amandla, interjection

Forms:
Also amandhla.
Origin:
Xhosa, ZuluShow more Xhosa and Zulu.
‘Power’, ‘strength’, a political rallying-cry used by liberation groupings, especially the African National Congress. See also Afrika interjection, Viva.
Note:
‘Amandla!’ usually elicits the response ‘ngawet(h)u’ or ‘awet(h)u’ (‘is ours’).
1961 ANC pamphlet in H.H.W. De Villiers Rivonia (1964) 77With your support we will win. Amandla ngawethu!
1973 E. Prov. Herald 2 Nov. 3An historic summit meeting of homeland leaders drew to a close yesterday with a crowd..giving the Black Power salute and shouting in reply to Chief Gatsha Buthelezi’s amandla (power) ngawetu (is ours).
1977 Rhodeo (Rhodes Univ.) 30 Sept. 3Suddenly he bellowed Amandla! at the crowd, holding his fist in the air. Twenty thousand voices roared back as one: Ngawethu (The power is ours), raising clenched fists above their heads.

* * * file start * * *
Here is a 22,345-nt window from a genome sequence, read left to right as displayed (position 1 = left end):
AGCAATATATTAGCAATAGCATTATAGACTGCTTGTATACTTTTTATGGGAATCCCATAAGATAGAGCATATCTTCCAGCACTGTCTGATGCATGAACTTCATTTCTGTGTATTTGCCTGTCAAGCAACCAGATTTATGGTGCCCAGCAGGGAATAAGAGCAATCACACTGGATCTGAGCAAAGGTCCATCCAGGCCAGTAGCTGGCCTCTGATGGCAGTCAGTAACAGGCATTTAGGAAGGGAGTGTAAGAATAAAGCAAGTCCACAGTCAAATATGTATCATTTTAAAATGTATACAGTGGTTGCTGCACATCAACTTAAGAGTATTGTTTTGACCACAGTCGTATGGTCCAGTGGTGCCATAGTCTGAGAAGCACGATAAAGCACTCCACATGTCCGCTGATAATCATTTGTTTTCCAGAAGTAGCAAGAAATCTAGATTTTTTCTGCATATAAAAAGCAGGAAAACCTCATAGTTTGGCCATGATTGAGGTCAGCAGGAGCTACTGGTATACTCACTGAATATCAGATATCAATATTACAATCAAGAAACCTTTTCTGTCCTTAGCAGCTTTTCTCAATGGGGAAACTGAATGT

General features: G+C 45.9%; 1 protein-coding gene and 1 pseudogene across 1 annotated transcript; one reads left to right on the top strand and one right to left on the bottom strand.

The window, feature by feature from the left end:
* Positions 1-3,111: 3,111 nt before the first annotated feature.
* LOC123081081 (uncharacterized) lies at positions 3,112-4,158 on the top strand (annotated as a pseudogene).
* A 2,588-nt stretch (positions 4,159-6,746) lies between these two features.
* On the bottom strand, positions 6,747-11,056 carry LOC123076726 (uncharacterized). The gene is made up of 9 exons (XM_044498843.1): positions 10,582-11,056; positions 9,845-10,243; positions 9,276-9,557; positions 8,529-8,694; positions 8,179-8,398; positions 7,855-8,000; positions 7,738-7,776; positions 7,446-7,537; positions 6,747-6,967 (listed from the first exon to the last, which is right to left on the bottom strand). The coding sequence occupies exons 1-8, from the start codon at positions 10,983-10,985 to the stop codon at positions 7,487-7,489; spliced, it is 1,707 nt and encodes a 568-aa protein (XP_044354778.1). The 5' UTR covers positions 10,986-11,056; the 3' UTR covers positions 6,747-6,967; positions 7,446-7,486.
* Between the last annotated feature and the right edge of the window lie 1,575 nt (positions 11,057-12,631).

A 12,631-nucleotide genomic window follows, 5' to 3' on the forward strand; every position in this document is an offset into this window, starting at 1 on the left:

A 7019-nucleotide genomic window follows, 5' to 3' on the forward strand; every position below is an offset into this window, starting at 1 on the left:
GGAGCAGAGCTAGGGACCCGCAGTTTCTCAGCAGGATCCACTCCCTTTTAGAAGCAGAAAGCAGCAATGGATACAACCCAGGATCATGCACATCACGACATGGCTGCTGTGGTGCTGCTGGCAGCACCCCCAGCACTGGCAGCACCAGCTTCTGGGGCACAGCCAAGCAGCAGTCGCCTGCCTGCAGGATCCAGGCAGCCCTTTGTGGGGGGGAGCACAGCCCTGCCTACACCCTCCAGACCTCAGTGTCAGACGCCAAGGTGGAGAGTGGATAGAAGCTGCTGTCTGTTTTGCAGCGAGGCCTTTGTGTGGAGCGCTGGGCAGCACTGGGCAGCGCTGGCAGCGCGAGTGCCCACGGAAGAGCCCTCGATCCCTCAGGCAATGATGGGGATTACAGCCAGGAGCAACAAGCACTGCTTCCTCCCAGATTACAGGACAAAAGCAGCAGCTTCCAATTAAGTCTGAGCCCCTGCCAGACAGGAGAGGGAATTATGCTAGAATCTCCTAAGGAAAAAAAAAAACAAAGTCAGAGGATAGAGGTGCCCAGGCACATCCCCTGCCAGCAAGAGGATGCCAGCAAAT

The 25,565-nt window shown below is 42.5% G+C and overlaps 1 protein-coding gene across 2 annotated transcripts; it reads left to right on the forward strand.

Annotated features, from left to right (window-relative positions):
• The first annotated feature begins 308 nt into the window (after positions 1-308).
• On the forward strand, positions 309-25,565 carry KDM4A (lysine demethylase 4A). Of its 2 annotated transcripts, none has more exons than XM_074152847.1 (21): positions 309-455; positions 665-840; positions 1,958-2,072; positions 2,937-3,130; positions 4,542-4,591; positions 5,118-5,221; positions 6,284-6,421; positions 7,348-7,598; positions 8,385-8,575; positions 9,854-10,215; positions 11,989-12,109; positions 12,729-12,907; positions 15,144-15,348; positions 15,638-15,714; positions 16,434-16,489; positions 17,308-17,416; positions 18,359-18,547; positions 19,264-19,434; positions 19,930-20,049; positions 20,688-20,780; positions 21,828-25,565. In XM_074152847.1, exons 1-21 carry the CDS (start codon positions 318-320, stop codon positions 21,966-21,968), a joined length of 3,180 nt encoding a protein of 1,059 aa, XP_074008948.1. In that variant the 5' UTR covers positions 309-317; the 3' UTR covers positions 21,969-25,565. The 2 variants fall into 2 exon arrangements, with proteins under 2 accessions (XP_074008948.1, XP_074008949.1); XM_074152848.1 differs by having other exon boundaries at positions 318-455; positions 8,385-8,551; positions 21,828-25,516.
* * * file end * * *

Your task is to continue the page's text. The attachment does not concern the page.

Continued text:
1983 Daily Dispatch 25 Nov. 1Before stepping from the witness box to go to the cells below, Niehaus raised his fist and shouted ‘amandla’ (power). People in the public gallery responded with ‘awethu’ (ours).
1986 M.O. Mtshali in S. Ndaba One Day in June 90The black mob has raised its black fists into an ominous flag of our freedom; its voice rises into a unison of Amandla! Amandla! Ngawethu! Ngawethu! Power to the People! Power to the People!
1990 Weekly Mail 9 Mar. 1Bophuthatswana police had been responding to shouts of ‘Viva ANC!’ and ‘Amandla!’ with clenched fists.
1990 G. Nevill in Sunday Times 30 Dec. 1Remember, the future is certain. It is the past that’s unpredictable. Amandla/Vrystaat.
‘Power’, ‘strength’, a political rallying-cry used by liberation groupings, especially the African National Congress.
Derivatives:
Hence amandla noun, a shout of ‘amandla’.
1989 J. Hobbs Thoughts in Makeshift Mortuary 409Rose’s pallbearers approach the other side of the grave and put her coffin down in silence, no ‘Amandla!’ here.
1990 K. Pather in Cue 5 July 2Ja well, you’ve seen it all you say; lots of amandlas, toyi-toyi and just another struggle story line.
1994 D. Forrest in Weekly Mail & Guardian 16 Sept. 29Questions from the floor to ‘our ministers’ reflected subterranean tensions but did not seek to confront or embarrass. For the ministers’ loud ‘amandlas’ and then their plain speaking, and the subdued response, it was a strange and touching spectacle.
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